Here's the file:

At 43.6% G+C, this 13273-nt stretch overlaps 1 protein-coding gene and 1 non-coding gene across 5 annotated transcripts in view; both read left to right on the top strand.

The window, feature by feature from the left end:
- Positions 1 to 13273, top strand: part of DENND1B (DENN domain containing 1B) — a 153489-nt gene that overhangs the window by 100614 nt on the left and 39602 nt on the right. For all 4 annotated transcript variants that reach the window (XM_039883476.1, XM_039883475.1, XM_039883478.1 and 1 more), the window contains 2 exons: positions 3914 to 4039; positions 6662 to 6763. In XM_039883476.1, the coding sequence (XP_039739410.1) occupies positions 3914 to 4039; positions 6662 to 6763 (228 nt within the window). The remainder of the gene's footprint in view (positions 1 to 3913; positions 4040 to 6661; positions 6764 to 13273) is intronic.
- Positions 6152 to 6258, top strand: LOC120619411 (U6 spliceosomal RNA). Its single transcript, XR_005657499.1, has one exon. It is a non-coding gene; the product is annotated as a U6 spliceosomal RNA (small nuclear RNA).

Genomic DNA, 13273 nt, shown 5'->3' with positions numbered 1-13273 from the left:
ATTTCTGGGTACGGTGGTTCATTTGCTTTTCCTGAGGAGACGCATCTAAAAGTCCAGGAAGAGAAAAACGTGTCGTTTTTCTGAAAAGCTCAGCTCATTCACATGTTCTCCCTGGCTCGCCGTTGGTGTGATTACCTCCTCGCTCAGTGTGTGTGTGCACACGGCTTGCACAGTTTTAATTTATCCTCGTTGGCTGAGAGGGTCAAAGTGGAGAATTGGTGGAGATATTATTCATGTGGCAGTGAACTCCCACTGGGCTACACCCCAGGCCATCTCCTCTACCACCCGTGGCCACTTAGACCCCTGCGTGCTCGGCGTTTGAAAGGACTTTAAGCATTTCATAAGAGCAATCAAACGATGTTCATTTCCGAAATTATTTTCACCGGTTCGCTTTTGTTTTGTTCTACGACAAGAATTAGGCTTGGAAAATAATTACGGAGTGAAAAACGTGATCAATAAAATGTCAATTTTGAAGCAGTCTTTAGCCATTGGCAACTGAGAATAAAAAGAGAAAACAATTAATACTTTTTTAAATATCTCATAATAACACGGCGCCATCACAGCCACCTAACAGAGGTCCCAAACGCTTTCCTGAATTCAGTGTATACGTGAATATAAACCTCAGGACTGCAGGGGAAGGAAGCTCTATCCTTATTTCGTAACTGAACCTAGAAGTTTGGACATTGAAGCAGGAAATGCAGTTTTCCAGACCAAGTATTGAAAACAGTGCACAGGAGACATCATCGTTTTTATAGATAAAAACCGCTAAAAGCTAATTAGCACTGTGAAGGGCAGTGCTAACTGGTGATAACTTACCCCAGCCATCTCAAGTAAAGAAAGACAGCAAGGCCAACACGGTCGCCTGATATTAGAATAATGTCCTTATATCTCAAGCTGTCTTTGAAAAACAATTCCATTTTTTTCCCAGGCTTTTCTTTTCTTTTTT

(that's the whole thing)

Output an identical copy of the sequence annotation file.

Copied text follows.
At 43.6% G+C, this 13273-nt stretch overlaps 1 protein-coding gene and 1 non-coding gene across 5 annotated transcripts in view; both read left to right on the top strand.

The window, feature by feature from the left end:
- Positions 1 to 13273, top strand: part of DENND1B (DENN domain containing 1B) — a 153489-nt gene that overhangs the window by 100614 nt on the left and 39602 nt on the right. For all 4 annotated transcript variants that reach the window (XM_039883476.1, XM_039883475.1, XM_039883478.1 and 1 more), the window contains 2 exons: positions 3914 to 4039; positions 6662 to 6763. In XM_039883476.1, the coding sequence (XP_039739410.1) occupies positions 3914 to 4039; positions 6662 to 6763 (228 nt within the window). The remainder of the gene's footprint in view (positions 1 to 3913; positions 4040 to 6661; positions 6764 to 13273) is intronic.
- Positions 6152 to 6258, top strand: LOC120619411 (U6 spliceosomal RNA). Its single transcript, XR_005657499.1, has one exon. It is a non-coding gene; the product is annotated as a U6 spliceosomal RNA (small nuclear RNA).

Genomic DNA, 13273 nt, shown 5'->3' with positions numbered 1-13273 from the left:
ATTTCTGGGTACGGTGGTTCATTTGCTTTTCCTGAGGAGACGCATCTAAAAGTCCAGGAAGAGAAAAACGTGTCGTTTTTCTGAAAAGCTCAGCTCATTCACATGTTCTCCCTGGCTCGCCGTTGGTGTGATTACCTCCTCGCTCAGTGTGTGTGTGCACACGGCTTGCACAGTTTTAATTTATCCTCGTTGGCTGAGAGGGTCAAAGTGGAGAATTGGTGGAGATATTATTCATGTGGCAGTGAACTCCCACTGGGCTACACCCCAGGCCATCTCCTCTACCACCCGTGGCCACTTAGACCCCTGCGTGCTCGGCGTTTGAAAGGACTTTAAGCATTTCATAAGAGCAATCAAACGATGTTCATTTCCGAAATTATTTTCACCGGTTCGCTTTTGTTTTGTTCTACGACAAGAATTAGGCTTGGAAAATAATTACGGAGTGAAAAACGTGATCAATAAAATGTCAATTTTGAAGCAGTCTTTAGCCATTGGCAACTGAGAATAAAAAGAGAAAACAATTAATACTTTTTTAAATATCTCATAATAACACGGCGCCATCACAGCCACCTAACAGAGGTCCCAAACGCTTTCCTGAATTCAGTGTATACGTGAATATAAACCTCAGGACTGCAGGGGAAGGAAGCTCTATCCTTATTTCGTAACTGAACCTAGAAGTTTGGACATTGAAGCAGGAAATGCAGTTTTCCAGACCAAGTATTGAAAACAGTGCACAGGAGACATCATCGTTTTTATAGATAAAAACCGCTAAAAGCTAATTAGCACTGTGAAGGGCAGTGCTAACTGGTGATAACTTACCCCAGCCATCTCAAGTAAAGAAAGACAGCAAGGCCAACACGGTCGCCTGATATTAGAATAATGTCCTTATATCTCAAGCTGTCTTTGAAAAACAATTCCATTTTTTTCCCAGGCTTTTCTTTTCTTTTTT